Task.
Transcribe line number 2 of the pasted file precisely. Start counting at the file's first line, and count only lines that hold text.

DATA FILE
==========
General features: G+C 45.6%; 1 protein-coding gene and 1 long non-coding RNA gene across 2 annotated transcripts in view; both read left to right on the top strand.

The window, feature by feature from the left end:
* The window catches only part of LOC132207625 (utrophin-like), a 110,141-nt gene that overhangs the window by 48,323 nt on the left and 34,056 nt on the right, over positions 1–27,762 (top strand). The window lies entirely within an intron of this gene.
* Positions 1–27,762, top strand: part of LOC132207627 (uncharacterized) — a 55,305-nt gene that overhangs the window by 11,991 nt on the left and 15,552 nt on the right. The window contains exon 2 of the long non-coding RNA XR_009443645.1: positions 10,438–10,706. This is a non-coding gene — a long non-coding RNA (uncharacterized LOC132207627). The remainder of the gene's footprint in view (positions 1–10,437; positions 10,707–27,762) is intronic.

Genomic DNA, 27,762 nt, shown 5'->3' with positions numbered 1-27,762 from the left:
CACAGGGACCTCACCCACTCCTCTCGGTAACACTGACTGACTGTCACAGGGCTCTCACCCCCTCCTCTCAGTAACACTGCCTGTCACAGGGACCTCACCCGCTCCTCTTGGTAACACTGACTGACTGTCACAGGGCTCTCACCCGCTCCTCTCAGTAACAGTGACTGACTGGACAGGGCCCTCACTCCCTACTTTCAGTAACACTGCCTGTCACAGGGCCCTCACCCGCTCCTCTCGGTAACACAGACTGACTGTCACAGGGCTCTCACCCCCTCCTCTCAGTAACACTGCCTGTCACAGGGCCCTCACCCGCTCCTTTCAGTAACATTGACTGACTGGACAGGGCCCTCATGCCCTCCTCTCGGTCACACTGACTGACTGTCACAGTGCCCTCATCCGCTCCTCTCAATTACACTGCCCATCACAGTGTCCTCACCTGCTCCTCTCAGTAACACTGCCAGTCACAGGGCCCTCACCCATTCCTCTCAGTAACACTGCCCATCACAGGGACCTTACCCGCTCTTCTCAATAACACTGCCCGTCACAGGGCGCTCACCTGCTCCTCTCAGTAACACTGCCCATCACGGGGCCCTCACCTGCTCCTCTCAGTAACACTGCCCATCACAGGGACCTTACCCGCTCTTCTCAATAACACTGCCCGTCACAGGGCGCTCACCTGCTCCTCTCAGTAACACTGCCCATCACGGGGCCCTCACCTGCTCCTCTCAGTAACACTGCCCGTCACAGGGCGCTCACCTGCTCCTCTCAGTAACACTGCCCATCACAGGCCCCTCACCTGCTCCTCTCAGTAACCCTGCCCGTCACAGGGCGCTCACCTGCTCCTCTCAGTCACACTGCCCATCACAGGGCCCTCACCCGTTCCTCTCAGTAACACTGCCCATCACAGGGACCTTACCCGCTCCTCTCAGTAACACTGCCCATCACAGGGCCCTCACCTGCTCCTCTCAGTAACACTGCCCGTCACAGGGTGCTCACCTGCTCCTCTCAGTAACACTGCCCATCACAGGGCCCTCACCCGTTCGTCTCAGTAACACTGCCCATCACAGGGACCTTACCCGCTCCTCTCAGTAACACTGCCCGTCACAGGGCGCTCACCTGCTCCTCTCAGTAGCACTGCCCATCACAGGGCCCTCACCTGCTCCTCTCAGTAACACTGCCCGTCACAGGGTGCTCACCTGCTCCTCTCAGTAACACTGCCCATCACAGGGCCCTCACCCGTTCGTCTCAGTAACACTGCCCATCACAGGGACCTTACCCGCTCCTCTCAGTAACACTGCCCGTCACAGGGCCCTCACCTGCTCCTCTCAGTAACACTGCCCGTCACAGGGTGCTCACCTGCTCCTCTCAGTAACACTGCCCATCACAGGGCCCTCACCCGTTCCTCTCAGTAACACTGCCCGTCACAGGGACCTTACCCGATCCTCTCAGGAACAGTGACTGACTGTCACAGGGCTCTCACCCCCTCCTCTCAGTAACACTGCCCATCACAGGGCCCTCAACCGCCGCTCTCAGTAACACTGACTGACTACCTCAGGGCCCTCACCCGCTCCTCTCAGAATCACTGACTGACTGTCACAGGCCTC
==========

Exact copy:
The window, feature by feature from the left end: